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Treatment and prevention of bacterial sepsis in the preterm infant (<34 weeks gestation)

Leonard E Weisman, MD
Mohan Pammi, MD, PhD
Section Editors
Joseph A Garcia-Prats, MD
Morven S Edwards, MD
Deputy Editor
Carrie Armsby, MD, MPH


Neonatal sepsis remains a major cause of neonatal mortality and morbidity in preterm and very low birth weight (VLBW) infants [1-5]. Clinical care providers should have a high index of suspicion to diagnose infections in preterm and VLBW infants. Delay in initiation of appropriate antibiotic therapy can worsen clinical outcomes. (See "Clinical features and diagnosis of bacterial sepsis in the preterm infant (<34 weeks gestation)".)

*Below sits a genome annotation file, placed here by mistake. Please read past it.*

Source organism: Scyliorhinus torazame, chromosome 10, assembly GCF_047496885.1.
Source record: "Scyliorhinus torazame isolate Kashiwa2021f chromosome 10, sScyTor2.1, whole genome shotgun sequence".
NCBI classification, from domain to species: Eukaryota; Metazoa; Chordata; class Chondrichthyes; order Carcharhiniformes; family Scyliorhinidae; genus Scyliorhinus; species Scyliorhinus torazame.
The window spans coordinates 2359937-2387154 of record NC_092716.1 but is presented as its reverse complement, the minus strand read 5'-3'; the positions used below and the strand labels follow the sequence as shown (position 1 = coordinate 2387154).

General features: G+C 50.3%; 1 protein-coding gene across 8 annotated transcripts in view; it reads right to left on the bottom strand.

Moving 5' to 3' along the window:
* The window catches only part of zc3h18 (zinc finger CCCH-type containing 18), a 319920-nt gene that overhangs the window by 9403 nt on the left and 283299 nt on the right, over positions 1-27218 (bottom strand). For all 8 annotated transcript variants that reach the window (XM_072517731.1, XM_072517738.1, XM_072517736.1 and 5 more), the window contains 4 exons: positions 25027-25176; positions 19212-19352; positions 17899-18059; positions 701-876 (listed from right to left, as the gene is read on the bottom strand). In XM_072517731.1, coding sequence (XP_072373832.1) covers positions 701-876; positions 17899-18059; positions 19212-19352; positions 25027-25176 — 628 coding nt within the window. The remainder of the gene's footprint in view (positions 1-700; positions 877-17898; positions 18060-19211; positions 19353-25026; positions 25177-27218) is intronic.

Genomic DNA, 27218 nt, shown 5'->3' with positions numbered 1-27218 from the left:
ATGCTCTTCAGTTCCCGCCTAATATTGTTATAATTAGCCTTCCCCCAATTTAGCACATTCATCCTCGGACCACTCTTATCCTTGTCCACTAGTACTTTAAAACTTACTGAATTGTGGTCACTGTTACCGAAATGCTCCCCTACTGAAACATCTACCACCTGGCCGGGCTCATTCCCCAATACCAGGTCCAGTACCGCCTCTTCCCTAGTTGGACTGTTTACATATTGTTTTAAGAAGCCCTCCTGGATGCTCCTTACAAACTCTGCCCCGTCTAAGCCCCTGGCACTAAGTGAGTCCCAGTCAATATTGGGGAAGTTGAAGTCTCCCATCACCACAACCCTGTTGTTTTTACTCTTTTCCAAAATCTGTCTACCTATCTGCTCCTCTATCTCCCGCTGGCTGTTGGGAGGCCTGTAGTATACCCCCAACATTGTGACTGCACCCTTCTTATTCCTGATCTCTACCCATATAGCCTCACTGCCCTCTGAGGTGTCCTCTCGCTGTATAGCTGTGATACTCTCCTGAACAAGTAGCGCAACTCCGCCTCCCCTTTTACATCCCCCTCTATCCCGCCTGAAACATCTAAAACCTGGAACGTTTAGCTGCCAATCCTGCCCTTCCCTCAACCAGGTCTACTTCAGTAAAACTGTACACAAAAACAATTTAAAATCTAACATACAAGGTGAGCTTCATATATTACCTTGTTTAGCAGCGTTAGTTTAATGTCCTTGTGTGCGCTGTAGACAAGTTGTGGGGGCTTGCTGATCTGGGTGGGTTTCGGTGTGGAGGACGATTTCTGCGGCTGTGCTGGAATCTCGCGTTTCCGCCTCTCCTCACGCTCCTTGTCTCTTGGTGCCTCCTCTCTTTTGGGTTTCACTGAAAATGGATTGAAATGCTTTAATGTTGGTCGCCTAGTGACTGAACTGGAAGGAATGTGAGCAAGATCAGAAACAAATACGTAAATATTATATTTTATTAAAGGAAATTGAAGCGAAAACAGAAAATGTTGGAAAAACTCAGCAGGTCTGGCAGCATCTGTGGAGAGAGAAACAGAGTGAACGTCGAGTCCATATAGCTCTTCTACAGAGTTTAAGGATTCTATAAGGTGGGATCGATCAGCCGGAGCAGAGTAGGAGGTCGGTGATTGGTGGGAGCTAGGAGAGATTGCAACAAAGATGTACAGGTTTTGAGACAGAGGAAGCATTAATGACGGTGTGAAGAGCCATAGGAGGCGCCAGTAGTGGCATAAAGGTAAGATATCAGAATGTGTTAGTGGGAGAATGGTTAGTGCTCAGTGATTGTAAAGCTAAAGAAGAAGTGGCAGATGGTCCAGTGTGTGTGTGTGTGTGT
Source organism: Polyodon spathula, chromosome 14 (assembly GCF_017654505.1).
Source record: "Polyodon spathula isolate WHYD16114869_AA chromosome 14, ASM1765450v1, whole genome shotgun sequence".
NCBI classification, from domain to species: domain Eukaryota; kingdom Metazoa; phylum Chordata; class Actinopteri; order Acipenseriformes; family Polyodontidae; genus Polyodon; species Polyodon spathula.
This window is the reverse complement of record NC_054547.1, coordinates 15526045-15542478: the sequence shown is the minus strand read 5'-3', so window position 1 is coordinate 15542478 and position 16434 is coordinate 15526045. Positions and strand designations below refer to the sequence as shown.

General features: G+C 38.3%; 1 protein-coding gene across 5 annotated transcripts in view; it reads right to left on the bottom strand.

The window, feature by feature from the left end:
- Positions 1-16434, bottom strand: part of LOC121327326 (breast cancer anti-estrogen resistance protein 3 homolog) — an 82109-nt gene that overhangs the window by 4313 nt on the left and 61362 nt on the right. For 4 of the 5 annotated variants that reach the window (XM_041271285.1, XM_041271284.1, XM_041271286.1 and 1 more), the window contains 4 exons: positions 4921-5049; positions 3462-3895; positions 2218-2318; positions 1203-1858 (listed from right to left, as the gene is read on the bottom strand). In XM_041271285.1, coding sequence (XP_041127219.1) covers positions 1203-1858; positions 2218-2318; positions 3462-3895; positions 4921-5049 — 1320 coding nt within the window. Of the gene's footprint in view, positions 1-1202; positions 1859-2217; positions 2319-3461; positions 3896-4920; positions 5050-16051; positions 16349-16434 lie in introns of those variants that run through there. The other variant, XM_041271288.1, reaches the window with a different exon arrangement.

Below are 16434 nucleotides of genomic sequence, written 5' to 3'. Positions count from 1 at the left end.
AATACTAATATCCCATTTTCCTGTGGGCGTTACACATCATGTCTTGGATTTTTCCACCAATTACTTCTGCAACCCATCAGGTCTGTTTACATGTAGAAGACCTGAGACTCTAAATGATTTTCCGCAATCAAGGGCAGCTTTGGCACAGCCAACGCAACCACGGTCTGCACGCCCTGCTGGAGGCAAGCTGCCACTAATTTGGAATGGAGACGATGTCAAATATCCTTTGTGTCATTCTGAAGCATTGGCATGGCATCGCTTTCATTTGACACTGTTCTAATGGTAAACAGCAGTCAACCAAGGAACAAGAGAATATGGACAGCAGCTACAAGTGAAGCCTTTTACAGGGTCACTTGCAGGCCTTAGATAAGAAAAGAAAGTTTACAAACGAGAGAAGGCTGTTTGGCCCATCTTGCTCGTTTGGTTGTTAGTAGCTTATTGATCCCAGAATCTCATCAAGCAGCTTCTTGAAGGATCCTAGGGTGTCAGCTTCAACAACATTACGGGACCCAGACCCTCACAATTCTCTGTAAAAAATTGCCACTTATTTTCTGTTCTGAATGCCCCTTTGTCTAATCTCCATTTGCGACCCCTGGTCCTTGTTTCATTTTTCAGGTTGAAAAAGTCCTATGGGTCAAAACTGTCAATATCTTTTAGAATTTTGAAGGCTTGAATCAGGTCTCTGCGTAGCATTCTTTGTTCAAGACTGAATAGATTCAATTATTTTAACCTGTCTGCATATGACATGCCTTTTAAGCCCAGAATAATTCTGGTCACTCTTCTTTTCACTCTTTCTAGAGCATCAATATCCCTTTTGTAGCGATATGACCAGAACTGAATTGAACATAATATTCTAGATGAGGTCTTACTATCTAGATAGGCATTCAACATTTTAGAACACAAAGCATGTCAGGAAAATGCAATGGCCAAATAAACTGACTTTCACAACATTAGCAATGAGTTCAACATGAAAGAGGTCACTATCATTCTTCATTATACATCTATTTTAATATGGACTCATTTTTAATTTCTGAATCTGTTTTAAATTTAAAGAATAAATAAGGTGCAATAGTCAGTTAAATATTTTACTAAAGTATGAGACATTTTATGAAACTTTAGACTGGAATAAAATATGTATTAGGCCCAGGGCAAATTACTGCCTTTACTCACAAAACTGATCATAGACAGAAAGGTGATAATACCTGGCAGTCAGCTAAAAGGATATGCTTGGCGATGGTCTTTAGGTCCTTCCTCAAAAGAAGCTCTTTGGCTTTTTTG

The management of neonatal sepsis in preterm infants is reviewed here. The clinical features and diagnosis of sepsis in preterm infants, and the treatment of neonatal sepsis in term and late preterm infants are discussed separately. (See "Clinical features and diagnosis of bacterial sepsis in the preterm infant (<34 weeks gestation)" and "Management and outcome of sepsis in term and late preterm infants".)

In addition, there are separate topics on nosocomial viral infections and the management of candidal infections in the newborn. (See "Nosocomial viral infections in the neonatal intensive care unit" and "Treatment of Candida infection in neonates".)


The following terms will be used throughout this topic:

Preterm infants are those born at less than 34 weeks gestation.

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Literature review current through: Dec 2017. | This topic last updated: Jul 26, 2017.
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